We recently had the opportunity to interview Robert R. Williams, drummer for proto-prind/pioneering hardcore band Siege. Arguably one of the most influential bands of the 1980s/ early 90s.
We touch upon their legacy & Williams perception on the political crisis in the west. Although he avoids any direct political affiliation he reaffirms a much needed but lost discourse in musical circles. The need for compassion and unity, with the arts as a driving motivator for that.
Although Siege may have called it a day, after an impressive history, Williams still dedicates himself to the uniting and the transgressive effects of music. Read on to see what happened when our guy JJ caught up with Robert at Siege’s last ever show in London.
How are you finding London?
What we’re curious about is that you’ve only had one EP, but such an extensive legacy.
It was the nine-track release wasn’t it?
This is the first time I’ve seen you play in the UK and it’s your last ever show. Considering all of your releases came out in the 1980’s and early 90’s, how have you found it touring with that material? Have you toured often?
Well, we played two sold-out shows in Leed’s earlier this year, but we had to come to London. Of course. It’s been incredibly timely and relevant, I’ve played ‘Break Down The Walls’ in many major cities around Europe and the U.S. It’s been a magnificent privilege to be able to send a message at this time.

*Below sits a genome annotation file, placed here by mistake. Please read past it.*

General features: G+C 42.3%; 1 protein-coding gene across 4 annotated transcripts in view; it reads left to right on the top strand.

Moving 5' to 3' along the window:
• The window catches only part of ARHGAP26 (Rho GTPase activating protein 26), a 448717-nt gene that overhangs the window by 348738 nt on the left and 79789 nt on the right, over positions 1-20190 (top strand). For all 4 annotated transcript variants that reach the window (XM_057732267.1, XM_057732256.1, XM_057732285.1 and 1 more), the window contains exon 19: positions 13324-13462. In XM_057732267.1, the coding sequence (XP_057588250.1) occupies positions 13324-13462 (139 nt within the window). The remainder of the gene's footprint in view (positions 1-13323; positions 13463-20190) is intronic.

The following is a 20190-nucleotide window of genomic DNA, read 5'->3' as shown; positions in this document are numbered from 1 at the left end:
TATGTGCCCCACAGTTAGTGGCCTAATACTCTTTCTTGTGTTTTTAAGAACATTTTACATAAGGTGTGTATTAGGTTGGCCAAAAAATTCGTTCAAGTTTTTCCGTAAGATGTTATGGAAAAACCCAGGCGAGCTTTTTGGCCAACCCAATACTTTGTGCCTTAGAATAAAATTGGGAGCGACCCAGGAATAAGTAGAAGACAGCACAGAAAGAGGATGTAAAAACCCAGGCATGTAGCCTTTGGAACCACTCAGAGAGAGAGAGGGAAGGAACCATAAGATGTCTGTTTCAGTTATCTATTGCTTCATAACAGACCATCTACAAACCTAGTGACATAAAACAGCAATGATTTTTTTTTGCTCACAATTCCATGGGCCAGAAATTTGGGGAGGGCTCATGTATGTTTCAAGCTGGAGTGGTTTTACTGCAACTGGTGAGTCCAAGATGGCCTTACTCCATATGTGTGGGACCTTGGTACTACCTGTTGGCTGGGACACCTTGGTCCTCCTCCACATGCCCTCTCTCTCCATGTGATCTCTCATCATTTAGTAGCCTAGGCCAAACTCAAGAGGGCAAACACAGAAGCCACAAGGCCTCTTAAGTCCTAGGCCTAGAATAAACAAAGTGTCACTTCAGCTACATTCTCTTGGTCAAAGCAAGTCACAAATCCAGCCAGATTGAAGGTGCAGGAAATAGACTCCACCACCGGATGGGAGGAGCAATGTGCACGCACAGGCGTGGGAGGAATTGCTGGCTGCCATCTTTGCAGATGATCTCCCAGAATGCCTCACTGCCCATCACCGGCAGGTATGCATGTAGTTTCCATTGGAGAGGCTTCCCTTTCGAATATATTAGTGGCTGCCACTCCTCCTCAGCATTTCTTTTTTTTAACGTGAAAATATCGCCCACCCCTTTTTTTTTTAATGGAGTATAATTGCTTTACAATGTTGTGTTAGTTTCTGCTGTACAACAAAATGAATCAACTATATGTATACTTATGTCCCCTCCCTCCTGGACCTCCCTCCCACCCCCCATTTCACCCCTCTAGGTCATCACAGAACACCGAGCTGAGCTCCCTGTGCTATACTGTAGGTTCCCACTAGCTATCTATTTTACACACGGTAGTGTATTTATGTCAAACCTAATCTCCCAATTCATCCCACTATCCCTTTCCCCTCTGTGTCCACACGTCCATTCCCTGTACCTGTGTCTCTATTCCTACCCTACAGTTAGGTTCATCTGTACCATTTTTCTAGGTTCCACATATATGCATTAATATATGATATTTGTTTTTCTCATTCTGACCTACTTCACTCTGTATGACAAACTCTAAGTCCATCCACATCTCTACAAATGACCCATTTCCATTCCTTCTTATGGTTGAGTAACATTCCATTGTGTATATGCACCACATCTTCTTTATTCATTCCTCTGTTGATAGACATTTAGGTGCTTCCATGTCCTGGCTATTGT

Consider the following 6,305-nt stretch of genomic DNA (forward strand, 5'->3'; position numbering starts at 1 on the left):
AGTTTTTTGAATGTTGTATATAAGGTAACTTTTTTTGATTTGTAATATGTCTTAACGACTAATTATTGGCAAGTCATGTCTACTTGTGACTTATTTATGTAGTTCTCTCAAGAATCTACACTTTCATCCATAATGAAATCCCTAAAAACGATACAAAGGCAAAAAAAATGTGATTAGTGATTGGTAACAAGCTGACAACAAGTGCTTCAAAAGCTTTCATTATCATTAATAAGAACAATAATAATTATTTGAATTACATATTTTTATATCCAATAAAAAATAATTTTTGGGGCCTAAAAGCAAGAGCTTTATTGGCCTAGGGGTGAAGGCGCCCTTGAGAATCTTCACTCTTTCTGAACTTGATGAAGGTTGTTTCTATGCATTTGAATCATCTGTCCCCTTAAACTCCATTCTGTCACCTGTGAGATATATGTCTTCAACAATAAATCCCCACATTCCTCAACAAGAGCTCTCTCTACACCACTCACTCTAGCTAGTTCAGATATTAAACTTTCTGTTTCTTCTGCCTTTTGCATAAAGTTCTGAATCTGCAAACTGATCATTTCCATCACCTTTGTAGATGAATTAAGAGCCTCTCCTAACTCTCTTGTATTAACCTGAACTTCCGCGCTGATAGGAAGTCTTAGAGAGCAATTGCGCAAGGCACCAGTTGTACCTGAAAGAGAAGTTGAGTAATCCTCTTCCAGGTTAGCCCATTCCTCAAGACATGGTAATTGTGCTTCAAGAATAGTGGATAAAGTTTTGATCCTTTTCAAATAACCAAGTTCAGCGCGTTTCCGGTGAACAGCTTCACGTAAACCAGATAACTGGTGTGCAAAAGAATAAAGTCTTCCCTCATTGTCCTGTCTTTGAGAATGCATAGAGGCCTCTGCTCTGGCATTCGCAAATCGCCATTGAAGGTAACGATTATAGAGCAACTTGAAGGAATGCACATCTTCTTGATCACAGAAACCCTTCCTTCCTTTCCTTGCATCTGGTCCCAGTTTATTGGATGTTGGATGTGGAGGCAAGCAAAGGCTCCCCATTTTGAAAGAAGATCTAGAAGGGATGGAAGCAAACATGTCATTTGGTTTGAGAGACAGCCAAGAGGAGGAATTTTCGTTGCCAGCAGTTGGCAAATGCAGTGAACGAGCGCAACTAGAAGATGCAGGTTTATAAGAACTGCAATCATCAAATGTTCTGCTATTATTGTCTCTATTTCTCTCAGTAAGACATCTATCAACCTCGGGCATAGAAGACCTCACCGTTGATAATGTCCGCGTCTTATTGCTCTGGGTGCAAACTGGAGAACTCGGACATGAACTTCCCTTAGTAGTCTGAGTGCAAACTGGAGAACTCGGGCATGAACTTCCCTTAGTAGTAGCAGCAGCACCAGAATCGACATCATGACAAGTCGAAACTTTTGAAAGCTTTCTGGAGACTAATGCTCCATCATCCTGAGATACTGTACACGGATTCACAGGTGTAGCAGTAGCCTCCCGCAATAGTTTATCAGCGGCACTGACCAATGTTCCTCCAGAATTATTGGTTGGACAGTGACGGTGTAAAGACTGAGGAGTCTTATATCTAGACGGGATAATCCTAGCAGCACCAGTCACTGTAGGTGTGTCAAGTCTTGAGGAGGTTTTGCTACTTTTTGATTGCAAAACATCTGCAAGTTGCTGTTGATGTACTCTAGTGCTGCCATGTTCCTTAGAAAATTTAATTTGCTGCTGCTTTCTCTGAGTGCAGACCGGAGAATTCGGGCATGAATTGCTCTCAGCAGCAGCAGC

Yes, of course, because of what is happening now with Donald Trump.
Which is what grindcore is all about. You guys, Siege, Repulsion and Napalm Death basically started grindcore. What do you find of the current scene now and how it’s progressed? Being massive influences of it over such power-violence bands as Drop Dead…
Who would you recommend?
You must have heard Die Choking by now, they have an impressive display of drumming.
Which you can appreciate, as a drummer.
My favourite grindcore band is Pig Destroyer because of their lyrics. Their lyrics really connected with me personally as a kid, I’m an anarchist now and its grindcore which got me into that.
I recommend a book for you, its called Germinal by Zola. There’s a character in it like you, he runs a bar room. You’ll recognize the character.
You’ll have to write it down for me.
We’re coming up to five minutes so one last question. With authoritarianism coming back to the west. Do you think there is going to become a resurgence of grindcore or left libertarians?
Since this is your last ever show, what’s next for you?
A grindcore/punk opera? What’s the name?
Words, Questions, and Photo: Joe-Julian Naitsri